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This fish sausage can be sliced and served with noodles, rice dishes or eaten as a snack. It has masses of flavour and unlike store bought sausages, you don't need to worry about what's in it!
In the photograph you can see the finished fried sausage at the front, and the steamed sausage in tin-foil at the back, I've sliced through it so you can see inside.

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Steamed Cassava Sweets ( Khanoom Monsompalang )

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This is a typical handmade sweet (Kanom), with a texture similar to turkish delight and a rose scent. If you cannot obtain rose water, it is possible to use vanilla essence in water, or lemon or orange juice, making different types of sweet, but the authentic flavour is rose water.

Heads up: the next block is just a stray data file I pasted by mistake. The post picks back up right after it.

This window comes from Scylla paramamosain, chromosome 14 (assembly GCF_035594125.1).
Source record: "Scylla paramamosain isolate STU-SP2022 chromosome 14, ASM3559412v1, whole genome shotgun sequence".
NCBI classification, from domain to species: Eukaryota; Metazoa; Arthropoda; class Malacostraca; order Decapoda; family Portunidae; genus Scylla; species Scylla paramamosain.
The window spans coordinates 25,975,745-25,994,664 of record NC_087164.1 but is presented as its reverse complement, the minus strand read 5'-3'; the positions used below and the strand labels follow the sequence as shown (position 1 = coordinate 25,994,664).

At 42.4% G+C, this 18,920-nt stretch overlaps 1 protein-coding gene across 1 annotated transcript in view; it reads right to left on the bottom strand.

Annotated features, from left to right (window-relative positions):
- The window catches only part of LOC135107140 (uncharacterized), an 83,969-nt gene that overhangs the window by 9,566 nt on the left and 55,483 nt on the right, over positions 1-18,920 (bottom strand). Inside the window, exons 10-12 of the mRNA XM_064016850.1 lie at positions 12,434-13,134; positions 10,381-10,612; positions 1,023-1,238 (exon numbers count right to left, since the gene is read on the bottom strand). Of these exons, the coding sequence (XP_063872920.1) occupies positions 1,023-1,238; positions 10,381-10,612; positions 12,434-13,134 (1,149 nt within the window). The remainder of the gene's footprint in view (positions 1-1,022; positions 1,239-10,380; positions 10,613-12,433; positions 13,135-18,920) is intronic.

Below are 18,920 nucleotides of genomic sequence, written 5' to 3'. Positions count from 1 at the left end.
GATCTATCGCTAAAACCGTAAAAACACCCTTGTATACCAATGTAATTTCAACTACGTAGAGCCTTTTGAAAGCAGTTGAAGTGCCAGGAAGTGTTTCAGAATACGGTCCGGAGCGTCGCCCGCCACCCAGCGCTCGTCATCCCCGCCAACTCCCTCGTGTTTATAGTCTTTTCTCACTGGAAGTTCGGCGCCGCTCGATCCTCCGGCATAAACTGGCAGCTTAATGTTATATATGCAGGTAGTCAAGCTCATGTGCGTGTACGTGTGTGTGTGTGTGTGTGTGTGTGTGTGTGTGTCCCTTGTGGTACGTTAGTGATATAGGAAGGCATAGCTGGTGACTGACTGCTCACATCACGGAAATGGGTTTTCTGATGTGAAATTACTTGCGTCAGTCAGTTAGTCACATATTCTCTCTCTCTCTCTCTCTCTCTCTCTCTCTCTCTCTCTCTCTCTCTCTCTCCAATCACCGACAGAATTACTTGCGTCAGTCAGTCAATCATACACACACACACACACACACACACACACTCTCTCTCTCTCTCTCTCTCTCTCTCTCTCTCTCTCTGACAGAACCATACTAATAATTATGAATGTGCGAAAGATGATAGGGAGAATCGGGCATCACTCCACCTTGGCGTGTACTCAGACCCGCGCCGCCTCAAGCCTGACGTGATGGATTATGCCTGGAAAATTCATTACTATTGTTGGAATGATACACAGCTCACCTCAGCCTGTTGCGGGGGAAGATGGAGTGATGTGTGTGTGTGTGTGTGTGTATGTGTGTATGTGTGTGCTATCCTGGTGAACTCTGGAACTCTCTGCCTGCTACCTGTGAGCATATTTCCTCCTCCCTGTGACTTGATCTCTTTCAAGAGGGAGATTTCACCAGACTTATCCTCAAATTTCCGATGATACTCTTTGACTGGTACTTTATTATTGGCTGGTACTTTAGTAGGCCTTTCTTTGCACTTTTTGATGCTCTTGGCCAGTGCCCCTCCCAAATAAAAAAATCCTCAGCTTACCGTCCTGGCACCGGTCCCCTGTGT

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Sticky Rice Egg Cakes ( Koa Neiw Ping Choup Kai )

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These look like pancakes, but are sticky rice patties with egg soaked in them. They can be fried or barbecued and make a delicious and very easy to make snack. If you're making a barbecue and want something other than bread for carbs, then why not try them? For stronger flavour sprinkle a little chillie powder on them, or for the real authentic old style cakes, try some old fish sauce.

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About Snacks

This page contains an archive of all entries posted to Appon's Thai Food Recipes in the Snacks category. They are listed from oldest to newest.

Side Dishes is the previous category.

Soups is the next category.